What happens when a group of trainers and allied health practitioners get together to discuss women's health? Inspiration, information and a whole lot of fun!
Last weekend I was lucky enough to attend the Women's Health and Fitness Summit in Melbourne. To be honest, this is the second year in a row I have attended and I would sell my left kidney to get there. But fortunately I had enough Flybuys Points to get me there and my sister put me up for two nights so no kidneys had to be sold.
The event opened with some inspiring guest speakers (all of which made me cry like a baby with heartache and happiness for their journeys). A real highlight was hearing Kerryn Harvey share her story of recovery after a minor bike accident in 2013 left her with an aggressive bacterial infection that resulted in the amputation of her arm and shoulder. Since then, she has rebuilt her body to achieve a silver medal in the amputees triathlon world championships. If that doesn't inspire you to overcome your barriers to exercise, I don't know what will.
We then got stuck into the sessions. There were a couple of real highlights for me. The first was a practical session by Kylieanne Farrell from The Movement Room entitled Moving with Prolapse. She talked about the impact that environmental factors such as sleep, nutrition and stress can have on a women's prolapse symptoms on any particular day. I think this is an important point, not only for women with prolapse but for all women. Training within our boundaries and being in touch with our bodies can have a great impact on the effectiveness of our exercise choices.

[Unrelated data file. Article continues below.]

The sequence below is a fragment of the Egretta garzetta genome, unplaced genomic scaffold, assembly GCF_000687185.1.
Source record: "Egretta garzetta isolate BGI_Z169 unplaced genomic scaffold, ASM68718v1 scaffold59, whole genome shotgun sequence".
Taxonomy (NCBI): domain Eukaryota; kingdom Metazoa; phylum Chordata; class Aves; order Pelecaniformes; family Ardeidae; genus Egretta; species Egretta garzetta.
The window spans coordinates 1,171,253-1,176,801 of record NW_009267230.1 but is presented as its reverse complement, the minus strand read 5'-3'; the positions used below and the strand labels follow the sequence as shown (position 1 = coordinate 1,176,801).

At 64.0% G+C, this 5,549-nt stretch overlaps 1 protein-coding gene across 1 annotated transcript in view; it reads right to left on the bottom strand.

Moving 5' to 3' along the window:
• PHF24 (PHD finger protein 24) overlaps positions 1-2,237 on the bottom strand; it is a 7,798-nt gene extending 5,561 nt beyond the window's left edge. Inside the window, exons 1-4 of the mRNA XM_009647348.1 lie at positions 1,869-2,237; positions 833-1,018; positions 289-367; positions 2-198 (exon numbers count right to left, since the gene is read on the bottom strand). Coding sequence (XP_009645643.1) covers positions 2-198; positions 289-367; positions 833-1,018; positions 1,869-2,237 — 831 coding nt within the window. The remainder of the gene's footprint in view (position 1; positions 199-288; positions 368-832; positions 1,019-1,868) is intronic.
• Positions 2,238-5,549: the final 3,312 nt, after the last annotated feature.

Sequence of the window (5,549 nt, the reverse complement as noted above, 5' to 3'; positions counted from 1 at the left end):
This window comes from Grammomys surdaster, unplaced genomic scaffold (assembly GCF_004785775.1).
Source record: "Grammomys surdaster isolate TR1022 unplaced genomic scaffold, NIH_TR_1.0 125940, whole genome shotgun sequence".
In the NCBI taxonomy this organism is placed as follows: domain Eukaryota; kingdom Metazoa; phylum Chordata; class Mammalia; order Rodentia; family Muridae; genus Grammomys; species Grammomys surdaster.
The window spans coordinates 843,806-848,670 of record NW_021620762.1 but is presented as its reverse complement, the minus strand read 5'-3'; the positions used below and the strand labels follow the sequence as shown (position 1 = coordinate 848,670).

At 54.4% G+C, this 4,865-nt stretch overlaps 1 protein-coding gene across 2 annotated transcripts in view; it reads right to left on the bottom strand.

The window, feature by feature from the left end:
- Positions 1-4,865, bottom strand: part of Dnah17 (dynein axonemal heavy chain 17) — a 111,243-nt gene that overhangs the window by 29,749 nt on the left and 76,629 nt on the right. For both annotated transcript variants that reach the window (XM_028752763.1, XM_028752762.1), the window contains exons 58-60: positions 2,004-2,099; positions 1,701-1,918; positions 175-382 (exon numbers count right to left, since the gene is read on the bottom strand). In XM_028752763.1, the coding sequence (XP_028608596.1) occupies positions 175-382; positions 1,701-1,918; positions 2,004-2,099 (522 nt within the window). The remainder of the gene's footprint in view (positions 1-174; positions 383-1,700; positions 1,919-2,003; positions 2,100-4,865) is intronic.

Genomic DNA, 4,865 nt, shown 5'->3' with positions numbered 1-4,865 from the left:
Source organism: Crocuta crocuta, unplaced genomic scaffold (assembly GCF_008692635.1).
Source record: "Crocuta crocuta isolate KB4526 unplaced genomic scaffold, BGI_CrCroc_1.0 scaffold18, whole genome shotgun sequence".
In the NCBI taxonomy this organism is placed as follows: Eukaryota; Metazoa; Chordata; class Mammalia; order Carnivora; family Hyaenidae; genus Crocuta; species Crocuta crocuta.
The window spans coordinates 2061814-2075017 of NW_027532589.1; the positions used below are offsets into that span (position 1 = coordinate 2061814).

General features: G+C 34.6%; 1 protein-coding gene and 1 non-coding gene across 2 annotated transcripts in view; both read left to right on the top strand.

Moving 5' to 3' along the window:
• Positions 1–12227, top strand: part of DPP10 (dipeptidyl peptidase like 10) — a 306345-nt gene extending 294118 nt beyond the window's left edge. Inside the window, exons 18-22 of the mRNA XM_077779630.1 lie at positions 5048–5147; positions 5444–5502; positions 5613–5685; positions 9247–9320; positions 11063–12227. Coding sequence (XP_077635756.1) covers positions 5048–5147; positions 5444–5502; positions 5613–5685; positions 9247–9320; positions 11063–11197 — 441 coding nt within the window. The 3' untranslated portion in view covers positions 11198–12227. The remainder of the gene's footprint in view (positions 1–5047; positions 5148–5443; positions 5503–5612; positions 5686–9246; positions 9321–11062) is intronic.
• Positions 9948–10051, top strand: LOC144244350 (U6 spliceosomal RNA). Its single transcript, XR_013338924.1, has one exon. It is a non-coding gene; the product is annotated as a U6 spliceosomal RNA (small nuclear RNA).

An eye opening session was conducted by Antony Lo from The Physio Detective entitled Stop Hurting Women with Exercise. Antony likes to challenge popular beliefs about exercise and encouraged us to challenge the status quo and think more broadly about how we train women. For example, he believes that physios and trainers "hurt" women with exercise by:
Over the weekend I also attended a much needed seminar on marketing (I much prefer to move than to market) but it was a great presentation and I promise to add the ideas to my long list of 'to dos'. I also attended a session on diastasis recti from a Melbourne physio. This a topic close to my heart (and stomach) and there was plenty I took away from this session. I also felt great admiration for the presenter as she kept her composure and diplomatically managed questions from accomplished physios in the audience that challenged her points.
Possibly the biggest difference to last year's event is that this time I was not in a room of strangers. Along with the connections I made in 2015, there was also a small contingent of Brisbane practitioners and trainers as well as other contacts I have made via social media in attendance. It was great to put a face to the names and we all enjoying talking at every opportunity we could get. Melbourne of course is never short of a good place to eat and we all braved the fashion police and went to dinner in our #activewear.
If you are a fitness professional that trains women, I strongly encourage you to attend this event. Feel free to drop me a line and I will connect with you there next year.
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